We know it will take a vast number of panels to charge your Tesla, so how do we make this portable?
The only way would be to tow your panels in a trailer behind your vehicle (which in turn would decrease the range of your vehicle due to increased weight).
An important note – no model of Tesla vehicles come with a tow bar so custom additions would need to be made.
Area of panels required
When panels are connected, they form what is known as a string. Multiple strings form an array. Now, these strings are no longer acting as individual panels but as one unit, and if one panel becomes shaded the entire string is affected.
Therefore, to charge your Tesla with these portable panels, an extremely large unshaded area is required. And unless you are carrying an axe or willing to trespass on private farmland, you may struggle to find such a space.
Complicated set up
It is important to remember that with a high number of panels, dangerously high voltage is involved.
There is also the tedious process of setting up and plugging in 75 individual panels. The DC cabling and an inverter must also be set up correctly to ensure the safe conversion of power into your Tesla. If you are not a trained electrician this will prove to be an extremely daunting task and by the time you complete the setup, you will most likely have lost hours of valuable sunlight!
Furthermore, unless you are charging your Tesla on the equator, your panels must be angled correctly (in relation to your longitude and latitude) to achieve optimum efficiency. This will require a structural frame if your chosen brand of panels are not self-supporting.
Time & Weather
Now, as if by some form of miracle you have managed to set up your array, you are in for a 7-hour wait on the side of the road in (hopefully) scorching sunlight.
Nobody can guarantee a perfect climate and your panels will be susceptible to local weather such as cloud cover, haze and atmospheric conditions. All these factors will decrease the energy output of your system.
With the price of 200W portable solar panels averaging upwards of USD$200, you are looking at an overall cost of USD$15,000 just for the panels. The additional need for a trailer, inverter, and cables will increase the final cost to over USD$20,000.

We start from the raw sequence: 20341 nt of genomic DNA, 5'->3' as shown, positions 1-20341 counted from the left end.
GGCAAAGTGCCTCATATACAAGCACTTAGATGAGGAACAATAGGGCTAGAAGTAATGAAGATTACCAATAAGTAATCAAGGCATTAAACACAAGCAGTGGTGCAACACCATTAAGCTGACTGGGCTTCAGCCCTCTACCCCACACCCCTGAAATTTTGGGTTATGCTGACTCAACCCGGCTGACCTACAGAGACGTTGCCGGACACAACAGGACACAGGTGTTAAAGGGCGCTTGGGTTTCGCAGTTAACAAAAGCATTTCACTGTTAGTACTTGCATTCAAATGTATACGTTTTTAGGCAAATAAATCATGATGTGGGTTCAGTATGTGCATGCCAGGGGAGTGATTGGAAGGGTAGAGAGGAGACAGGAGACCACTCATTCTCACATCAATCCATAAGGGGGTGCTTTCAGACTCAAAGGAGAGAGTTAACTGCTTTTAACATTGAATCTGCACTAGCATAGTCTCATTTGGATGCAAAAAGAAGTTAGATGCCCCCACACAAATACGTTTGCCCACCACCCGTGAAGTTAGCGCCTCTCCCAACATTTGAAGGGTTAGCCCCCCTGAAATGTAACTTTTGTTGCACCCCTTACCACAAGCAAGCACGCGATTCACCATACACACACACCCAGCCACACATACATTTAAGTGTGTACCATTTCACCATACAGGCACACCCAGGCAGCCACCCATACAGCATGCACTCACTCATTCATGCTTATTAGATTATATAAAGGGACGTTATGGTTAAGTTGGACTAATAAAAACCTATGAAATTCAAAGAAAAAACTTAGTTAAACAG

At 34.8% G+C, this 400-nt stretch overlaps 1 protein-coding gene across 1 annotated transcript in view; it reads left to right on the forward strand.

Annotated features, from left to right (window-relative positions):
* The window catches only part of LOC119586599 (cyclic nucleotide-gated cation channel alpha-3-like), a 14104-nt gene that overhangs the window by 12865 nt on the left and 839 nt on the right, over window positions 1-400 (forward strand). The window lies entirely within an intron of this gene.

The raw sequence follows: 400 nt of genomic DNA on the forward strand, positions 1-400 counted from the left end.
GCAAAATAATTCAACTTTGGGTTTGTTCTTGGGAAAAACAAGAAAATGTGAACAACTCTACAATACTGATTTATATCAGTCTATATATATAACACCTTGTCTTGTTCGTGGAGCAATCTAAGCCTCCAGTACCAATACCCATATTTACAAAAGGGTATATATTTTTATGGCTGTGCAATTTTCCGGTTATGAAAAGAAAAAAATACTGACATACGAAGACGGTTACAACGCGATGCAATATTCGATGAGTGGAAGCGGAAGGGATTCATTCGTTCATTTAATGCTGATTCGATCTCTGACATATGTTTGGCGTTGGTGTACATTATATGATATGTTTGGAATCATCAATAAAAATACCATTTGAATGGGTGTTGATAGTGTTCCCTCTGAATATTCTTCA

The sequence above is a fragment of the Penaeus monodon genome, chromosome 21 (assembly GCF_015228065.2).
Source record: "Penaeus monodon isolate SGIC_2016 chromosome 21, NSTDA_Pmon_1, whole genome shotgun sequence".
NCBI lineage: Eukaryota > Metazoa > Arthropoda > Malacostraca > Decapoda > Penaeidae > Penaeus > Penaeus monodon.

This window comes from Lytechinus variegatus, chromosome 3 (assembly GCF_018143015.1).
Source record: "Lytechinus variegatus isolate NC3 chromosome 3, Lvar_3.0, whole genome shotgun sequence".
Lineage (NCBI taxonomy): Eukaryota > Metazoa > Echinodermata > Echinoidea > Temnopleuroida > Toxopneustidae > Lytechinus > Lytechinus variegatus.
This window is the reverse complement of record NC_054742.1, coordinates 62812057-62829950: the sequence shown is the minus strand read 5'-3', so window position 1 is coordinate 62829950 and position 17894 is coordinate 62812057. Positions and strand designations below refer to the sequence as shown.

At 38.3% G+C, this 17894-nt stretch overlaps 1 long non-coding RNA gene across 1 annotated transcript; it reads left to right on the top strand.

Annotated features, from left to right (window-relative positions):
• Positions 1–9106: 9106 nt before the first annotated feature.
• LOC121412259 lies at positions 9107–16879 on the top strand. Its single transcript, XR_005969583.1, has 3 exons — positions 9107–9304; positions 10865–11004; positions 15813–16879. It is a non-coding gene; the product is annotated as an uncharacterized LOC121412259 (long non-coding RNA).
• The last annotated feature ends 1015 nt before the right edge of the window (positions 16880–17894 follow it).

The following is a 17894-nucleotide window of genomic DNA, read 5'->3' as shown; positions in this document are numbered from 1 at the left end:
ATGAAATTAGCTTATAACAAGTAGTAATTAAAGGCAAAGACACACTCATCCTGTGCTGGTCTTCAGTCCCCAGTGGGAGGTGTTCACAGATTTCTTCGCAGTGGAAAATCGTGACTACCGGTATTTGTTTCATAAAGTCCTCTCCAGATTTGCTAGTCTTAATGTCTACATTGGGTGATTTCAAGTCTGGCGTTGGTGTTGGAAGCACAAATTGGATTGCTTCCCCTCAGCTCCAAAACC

It would be much wiser to use this money to install a large solar system on your house, which could power household devices and charge your Tesla (while parked at home). The panels that are installed on roofs have a much higher energy output than their portable cousins, and with the option to install batteries to store unused electricity this is undoubtedly the better decision.
What does Tesla say?
Tesla CEO Elon Musk suggested in 2017 that the model 3 would come with a solar panel integrated into the roof of the vehicle. He later walked back on this statement admitting that it would be “not that helpful, because the actual surface of the car is not that much, and cars are often inside. The least efficient place to put solar is on the car.”
The engineering mogul has since confirmed, ahead of its 2021 release, that the much anticipated Cybertruck will have a deployable solar roof option, capable of adding 15 miles a day. Musk has also hinted at solar wings that will be able to fold out to further increase the mileage of the electric pickup truck.
With Tesla leading the charge of EVs it is exciting that they have now opened the door to integrated solar panels. This will inevitably start an “arms race” between other electric vehicle companies as they experiment and innovate to create solar charging options.
In the future?
Charging a Tesla with portable solar panels is simply not a practical option with current technology. The portable panels on today’s market do not yield enough energy to efficiently charge up an electric vehicle. The future is promising, however.
Solar panel technology is improving exponentially, efficiency is increasing while costs are decreasing. Nobody knows where solar tech will be in 20 years’ time, but the future certainly looks bright (no pun intended). With this improved efficiency, perhaps charging a Tesla with portable solar panels will become a viable option – we will just have to wait and see.